By Wendy LanghansThis is the third in our series on owls – our localnight-flying birds of prey. When youhead outdoors tonight on Halloween night, we want you to be prepared for thingsthat go “whooo…” in the night.
OK – here’s the situation – imagine you’re a “mad scientist”(visualize Gene Wilder in “Young Frankenstein”). It’s a “dark and stormy night”. Suddenly, there’s a knock at your door. (Andno – it’s not Madeline Kahn). It’s a bird,who wants to hire you to turn him into a ferocious night-flying owl. He needs:
- Excellent night vision
- Excellent depth perception
- Eye protection against critters with teeth and sharp claws – critters who don’t want to be eaten
- A low weight-to-lift ratio
What will your design look like?
The eyes will be facing forward. This will provide the bird with the binocularvision needed for depth perception. (Totest this, close one eye, hold your hands out to the side at eye level and tryto make your index fingers touch as you bring your hands together.)
Each eye will have three eyelids for protection: the top(closes when blinking), the bottom (closes when sleeping) and the sideway. (This third sideways eyelid is call the “nictitatingmembrane” and closes from the inside to outside.
The retina at the back of the eye will contain many rodcells, which are adept at gathering light and detecting movement. However, there is a downside; your bird willhave limited color vision, since rod cells are not good at detecting color.
A low weight-to-lift ratio will be the most tricky toachieve. Larger eyes will gather morelight but weigh more. Aha! You have a solution:
save weight by removing the muscles that allow the eye torotate. But won’t that restrict thefield of vision? Aha again! You’ll add a longer and more flexibleneck. That way, the bird be able torotate its head 270 degrees.
And now you know why owls rotate their heads and not theireyes. All the better to see you with, mydear. BWA HA HA…..HAPPY HALLOWEEN….
Shout-out: My thanksto the 80 volunteers who came to PicoCanyon last Saturday on Make aDifference Day. You know one the secretsto a happy and fulfilling life: it is ingiving that we receive.
Upcoming Outdoor Events:
Weekend Errands. Nowyou can recycle your compact fluorescent light bulbs at your local HomeDepot Store. Take your expired, unbroken lamps to the returns counter atany Home Depot Store. According torecent Waste Management newsletter, one CFL can save $30 in energy costs overits lifetime, reduce coal consumption by 200 pounds and prevent more than 400pounds of greenhouse gas emission. Butcarry those expired bulbs carefully, because they contain toxins.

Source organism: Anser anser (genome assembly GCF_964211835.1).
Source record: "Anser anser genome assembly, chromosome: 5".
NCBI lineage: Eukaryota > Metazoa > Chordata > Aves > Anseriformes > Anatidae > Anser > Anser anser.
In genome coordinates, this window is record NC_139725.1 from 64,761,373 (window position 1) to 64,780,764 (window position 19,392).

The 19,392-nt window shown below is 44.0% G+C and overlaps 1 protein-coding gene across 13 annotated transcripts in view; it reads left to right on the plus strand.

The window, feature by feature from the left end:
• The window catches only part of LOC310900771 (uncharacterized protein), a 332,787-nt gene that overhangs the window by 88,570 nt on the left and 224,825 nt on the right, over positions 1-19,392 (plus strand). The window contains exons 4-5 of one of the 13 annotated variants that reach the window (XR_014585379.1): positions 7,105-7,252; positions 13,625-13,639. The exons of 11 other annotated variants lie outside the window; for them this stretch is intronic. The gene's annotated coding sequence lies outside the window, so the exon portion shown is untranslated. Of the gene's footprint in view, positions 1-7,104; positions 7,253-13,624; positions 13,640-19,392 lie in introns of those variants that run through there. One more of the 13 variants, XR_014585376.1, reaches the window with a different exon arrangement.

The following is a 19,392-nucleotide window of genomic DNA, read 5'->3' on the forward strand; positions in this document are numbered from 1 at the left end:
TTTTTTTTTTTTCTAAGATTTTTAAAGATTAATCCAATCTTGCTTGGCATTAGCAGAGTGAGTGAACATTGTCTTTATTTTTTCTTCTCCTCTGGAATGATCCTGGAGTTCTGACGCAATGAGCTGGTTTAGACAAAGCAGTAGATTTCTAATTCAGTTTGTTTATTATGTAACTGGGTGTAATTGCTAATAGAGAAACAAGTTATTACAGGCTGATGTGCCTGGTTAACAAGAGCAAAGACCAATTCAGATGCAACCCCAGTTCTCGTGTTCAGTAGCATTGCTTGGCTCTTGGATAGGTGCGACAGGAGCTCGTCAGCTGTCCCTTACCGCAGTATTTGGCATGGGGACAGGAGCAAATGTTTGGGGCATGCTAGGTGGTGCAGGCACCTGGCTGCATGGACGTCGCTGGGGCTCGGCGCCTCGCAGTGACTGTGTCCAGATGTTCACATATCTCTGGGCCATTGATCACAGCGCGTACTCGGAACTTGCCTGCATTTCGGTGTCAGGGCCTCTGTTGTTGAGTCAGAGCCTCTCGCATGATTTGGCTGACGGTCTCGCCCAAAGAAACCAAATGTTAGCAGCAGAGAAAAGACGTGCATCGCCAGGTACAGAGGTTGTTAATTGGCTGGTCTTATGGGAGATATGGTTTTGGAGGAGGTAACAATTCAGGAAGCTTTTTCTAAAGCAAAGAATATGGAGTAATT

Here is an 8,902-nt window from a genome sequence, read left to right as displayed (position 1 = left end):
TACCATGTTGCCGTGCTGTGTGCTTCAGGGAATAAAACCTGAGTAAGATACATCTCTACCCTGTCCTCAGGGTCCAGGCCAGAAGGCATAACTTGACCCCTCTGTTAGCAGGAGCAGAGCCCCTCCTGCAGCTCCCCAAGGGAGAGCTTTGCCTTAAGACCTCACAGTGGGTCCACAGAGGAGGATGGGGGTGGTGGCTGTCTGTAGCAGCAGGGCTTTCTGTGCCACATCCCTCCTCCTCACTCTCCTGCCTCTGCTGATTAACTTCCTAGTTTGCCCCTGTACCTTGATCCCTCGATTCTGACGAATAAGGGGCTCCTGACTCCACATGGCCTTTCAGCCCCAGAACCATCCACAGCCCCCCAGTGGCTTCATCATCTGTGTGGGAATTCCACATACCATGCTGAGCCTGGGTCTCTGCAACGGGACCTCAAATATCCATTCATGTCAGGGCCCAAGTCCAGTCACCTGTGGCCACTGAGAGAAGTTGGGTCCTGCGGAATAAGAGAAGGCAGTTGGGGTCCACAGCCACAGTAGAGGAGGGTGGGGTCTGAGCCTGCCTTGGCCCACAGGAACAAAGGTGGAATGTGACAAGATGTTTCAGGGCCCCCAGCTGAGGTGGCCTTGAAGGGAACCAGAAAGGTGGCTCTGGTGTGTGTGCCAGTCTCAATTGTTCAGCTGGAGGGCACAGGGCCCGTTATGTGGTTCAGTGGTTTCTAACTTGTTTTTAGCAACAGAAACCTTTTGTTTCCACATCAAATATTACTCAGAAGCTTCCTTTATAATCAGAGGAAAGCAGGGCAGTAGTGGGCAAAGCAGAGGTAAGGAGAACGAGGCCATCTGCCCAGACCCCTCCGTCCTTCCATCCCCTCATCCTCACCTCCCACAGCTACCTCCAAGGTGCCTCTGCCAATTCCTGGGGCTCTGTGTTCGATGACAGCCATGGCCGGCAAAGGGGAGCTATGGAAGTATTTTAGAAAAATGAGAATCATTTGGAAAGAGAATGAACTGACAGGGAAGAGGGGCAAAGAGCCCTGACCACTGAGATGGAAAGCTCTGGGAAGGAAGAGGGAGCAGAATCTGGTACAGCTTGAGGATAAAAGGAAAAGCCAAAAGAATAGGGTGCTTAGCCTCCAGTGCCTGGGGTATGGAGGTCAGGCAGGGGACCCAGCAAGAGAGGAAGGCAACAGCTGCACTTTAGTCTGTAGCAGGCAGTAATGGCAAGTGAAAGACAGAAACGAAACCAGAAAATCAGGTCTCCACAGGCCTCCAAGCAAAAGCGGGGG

Saturday, November 1, 8:30 AM.Los Pinetos (Walker Ranch) hike. This 8 mile hike is uphill for the first 3miles to the ridge. Then you traverse the ridge to the Wilson Saddle, and thenreturn back to Walker Ranch, all downhill. Bring water and snacks.
Directions to Walker Ranch trailhead: Exit SR 14 at PlaceritaCyn Rd. If you’re coming from the South, turnRight. If you’re coming from the North, turn left onto PlaceritaCanyon Road. Then, turn right into a turnoutmarked with a wooden “WALKER RANCH TRAILHEAD” sign on your right, ~3.5 milesfrom Hwy 14.
Sponsored by the Community Hiking Club.
Saturday, November 8 and 22th, and every Wednesday, 8:00AM. Trail Maintenance Volunteers at Towsley Canyon.
Come join our trail maintenance volunteers for camaraderieand a heart-thumping workout. For more information contact Steve Ioerger at 661-291-1565.
Saturday, November 8, 8:30-noon. Nature Center is Open at Towsley Canyon.
Stop by for close-up view of our displays, including amountain lion (stuffed, of course).
Sunday, November 9, 3-5 PM. Autumn at Elsmere Canyon. Join usfor an easy walk as we explore Elsmere Canyon at the end of a fall day. We meet at the Whitney Canyonparking lot.
Sponsored by the Mountains Recreation and ConservationAuthority.
You can listen to stories like this every Friday morning at7:10 a.m. on "The Hike Report", brought to you by your hometown radiostation KHTS (AM1220) and by the Mountains Recreation and ConservationAuthority.